‘The Illusionist’ Captivates with Fatherly Magic11 Apr, 2011 By: Ashley Ratcliff
Perhaps one of the most time-honored relationships is the bond between father and daughter. Director Sylvain Chomet presents a touching take on the treasured connection in The Illusionist, an adaptation of the late Jacques Tati’s original script — a so-called love letter to his daughter.
Sony Pictures Home Entertainment unveils the Oscar- and Golden Globe-nominated animated film on Blu-ray/DVD combo pack ($38.96) May 10. In typical Chomet style, the visually driven, hand-drawn film features very little dialogue, which delivers a pointedly “more emotional film,” according to producer Bob Last.
At the center of The Illusionist, set in 1959, is the story of an aging French magician who has become estranged from his own family, for reasons the audience never finds out. At the same time, Tatischeff’s career is falling apart, as vaudevillian magicians gradually are becoming obsolete, causing him to travel further away to earn a living off his one-man act. But when the illusionist lands in Edinburgh, Scotland, he finds hope in an innocent orphan girl, Alice, who is convinced his magic is real.
“When this young girl believes in his magic, it’s very moving and, of course, it becomes difficult because she adopts him as a father figure," Last said.
Tatischeff takes Alice under his wing and buys her extravagant gifts, while she cares for him by cooking and cleaning the boarding house. However, it’s only a matter of time before the illusionist and Alice grow apart, as she matures into a young lady who strikes the fancy of a young gentleman.
“In the end, he realizes that his role as a father figure is to let her go out into the world, which is a difficult decision for the illusionist to make,” Last said. “That’s why at the end, it’s almost bittersweet.”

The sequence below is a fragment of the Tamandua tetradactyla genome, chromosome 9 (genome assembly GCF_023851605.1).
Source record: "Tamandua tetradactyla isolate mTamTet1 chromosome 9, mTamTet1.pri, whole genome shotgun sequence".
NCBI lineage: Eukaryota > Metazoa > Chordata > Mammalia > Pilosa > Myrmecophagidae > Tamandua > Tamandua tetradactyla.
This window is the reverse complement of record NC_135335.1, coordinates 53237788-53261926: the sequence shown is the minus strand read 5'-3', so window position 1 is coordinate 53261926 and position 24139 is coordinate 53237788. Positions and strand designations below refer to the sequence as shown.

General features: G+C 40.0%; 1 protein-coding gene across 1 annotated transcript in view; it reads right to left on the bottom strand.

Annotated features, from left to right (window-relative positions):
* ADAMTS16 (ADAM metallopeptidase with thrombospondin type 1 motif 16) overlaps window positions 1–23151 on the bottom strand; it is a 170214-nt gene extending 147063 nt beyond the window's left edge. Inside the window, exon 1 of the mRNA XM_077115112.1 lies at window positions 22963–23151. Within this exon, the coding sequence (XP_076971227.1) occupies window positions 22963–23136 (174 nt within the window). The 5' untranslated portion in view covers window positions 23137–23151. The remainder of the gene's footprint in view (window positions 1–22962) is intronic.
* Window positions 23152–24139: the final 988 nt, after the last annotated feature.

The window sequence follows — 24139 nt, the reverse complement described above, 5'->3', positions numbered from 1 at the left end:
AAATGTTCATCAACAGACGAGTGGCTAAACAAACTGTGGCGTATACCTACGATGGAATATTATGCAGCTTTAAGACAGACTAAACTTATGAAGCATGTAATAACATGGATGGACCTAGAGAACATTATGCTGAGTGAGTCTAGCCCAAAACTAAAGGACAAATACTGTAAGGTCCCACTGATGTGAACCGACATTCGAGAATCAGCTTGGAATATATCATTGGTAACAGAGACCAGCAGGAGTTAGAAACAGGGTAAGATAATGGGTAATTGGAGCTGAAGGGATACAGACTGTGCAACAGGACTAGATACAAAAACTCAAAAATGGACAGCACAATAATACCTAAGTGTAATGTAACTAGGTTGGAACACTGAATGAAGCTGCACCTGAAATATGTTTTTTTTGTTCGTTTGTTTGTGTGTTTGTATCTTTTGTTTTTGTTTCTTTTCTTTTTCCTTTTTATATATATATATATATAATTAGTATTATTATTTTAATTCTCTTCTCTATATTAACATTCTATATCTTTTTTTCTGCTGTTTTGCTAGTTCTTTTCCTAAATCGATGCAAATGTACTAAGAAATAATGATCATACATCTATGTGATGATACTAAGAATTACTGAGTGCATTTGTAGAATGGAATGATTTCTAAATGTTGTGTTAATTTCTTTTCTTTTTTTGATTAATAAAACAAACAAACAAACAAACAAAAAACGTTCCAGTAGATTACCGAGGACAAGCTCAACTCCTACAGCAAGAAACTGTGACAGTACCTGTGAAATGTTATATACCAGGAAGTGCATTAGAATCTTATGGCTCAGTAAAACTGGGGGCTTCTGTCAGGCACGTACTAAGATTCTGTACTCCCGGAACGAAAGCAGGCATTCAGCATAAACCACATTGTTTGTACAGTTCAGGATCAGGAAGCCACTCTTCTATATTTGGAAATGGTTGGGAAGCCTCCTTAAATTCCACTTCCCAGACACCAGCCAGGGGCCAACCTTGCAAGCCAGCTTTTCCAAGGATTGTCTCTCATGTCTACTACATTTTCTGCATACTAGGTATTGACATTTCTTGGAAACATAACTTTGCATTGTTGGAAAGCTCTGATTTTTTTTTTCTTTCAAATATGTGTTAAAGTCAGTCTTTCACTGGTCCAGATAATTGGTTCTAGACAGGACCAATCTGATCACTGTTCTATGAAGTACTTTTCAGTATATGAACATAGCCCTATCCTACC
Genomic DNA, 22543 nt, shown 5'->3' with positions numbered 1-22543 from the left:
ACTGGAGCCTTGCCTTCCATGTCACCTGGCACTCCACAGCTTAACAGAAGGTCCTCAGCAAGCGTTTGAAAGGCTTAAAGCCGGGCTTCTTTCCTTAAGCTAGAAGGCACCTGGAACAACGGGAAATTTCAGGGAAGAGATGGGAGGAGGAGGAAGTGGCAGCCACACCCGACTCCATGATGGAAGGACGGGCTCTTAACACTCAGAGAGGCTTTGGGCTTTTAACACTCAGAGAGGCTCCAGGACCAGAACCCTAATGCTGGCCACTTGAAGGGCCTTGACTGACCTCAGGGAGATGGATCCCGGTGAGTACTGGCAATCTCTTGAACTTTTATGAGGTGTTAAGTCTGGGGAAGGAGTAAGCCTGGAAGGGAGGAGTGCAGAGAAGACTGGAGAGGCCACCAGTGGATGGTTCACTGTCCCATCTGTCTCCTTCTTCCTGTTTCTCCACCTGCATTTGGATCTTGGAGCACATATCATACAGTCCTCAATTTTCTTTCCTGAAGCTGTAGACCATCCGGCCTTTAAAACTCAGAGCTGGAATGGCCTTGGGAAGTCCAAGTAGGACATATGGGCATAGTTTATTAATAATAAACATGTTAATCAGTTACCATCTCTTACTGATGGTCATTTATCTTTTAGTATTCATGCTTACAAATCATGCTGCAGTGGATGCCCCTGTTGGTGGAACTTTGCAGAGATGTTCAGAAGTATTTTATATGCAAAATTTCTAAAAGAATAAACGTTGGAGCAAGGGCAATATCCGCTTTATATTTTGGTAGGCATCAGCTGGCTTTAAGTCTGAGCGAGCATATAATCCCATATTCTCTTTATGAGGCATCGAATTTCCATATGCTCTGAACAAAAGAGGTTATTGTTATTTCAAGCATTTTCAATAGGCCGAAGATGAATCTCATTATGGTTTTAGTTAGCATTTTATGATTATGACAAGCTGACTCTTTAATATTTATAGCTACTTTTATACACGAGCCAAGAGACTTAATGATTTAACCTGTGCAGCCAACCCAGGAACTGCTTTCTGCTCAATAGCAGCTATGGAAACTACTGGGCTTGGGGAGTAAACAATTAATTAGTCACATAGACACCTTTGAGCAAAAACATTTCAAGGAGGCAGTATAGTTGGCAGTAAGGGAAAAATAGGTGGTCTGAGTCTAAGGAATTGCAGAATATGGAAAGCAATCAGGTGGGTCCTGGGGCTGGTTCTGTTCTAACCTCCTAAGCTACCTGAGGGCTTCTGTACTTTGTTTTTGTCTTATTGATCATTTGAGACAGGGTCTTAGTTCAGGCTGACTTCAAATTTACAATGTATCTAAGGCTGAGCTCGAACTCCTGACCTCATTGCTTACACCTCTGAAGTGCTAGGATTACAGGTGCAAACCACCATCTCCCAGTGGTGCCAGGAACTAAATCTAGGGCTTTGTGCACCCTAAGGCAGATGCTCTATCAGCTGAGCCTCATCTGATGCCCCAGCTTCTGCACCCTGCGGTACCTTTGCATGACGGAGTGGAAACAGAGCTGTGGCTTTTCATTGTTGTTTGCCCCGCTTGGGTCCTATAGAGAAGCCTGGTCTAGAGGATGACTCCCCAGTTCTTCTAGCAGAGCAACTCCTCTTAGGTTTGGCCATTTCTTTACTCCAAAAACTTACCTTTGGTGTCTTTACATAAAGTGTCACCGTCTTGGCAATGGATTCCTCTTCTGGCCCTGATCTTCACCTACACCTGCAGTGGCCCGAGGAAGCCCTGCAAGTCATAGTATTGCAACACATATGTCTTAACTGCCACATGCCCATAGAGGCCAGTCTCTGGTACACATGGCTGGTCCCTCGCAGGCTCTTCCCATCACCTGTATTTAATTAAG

As the father of a grown son and daughter, Last said the concept of releasing the ones you love, as hard as it may be, is something to which he could relate.
“I understood about that emotional father and that kind of relationship,” he said. “One of the things about fatherhood is, you have to let your children go into the world. In fact, you have to encourage them to strike out.”
According to Last, one of the beauties of The Illusionist is that it leaves space for an audience to interpret the film however they decide.
“To me, I think the key thing is that the illusionist finds his dignity in letting others go into the world, and I think that gives him this kind of strength at the end,” he said. “Even though his own kind of magic may no longer exist, he gets that kind of dignity. That’s the important message, that you can survive change. At the end, he says, ‘Magic doesn’t exist.’ … But in an odd way, magic still exists. It’s important to believe and think magic.”
Although animated, The Illusionist crosses generational boundaries, Last said.
“In many ways, this is a story for grown ups, but it’s also a fable that young people can tap into,” he said. “We didn’t think this was first and foremost going to be a children’s movie, but we always thought it would be a movie where adults who wanted to introduce their children to a different kind of cinema could take even very young children.”
Of interest to viewers both young and old will be the bonus material, which includes a making-of featurette and glimpses into the line test and progression sequences of The Illusionist’s most memorable scenes.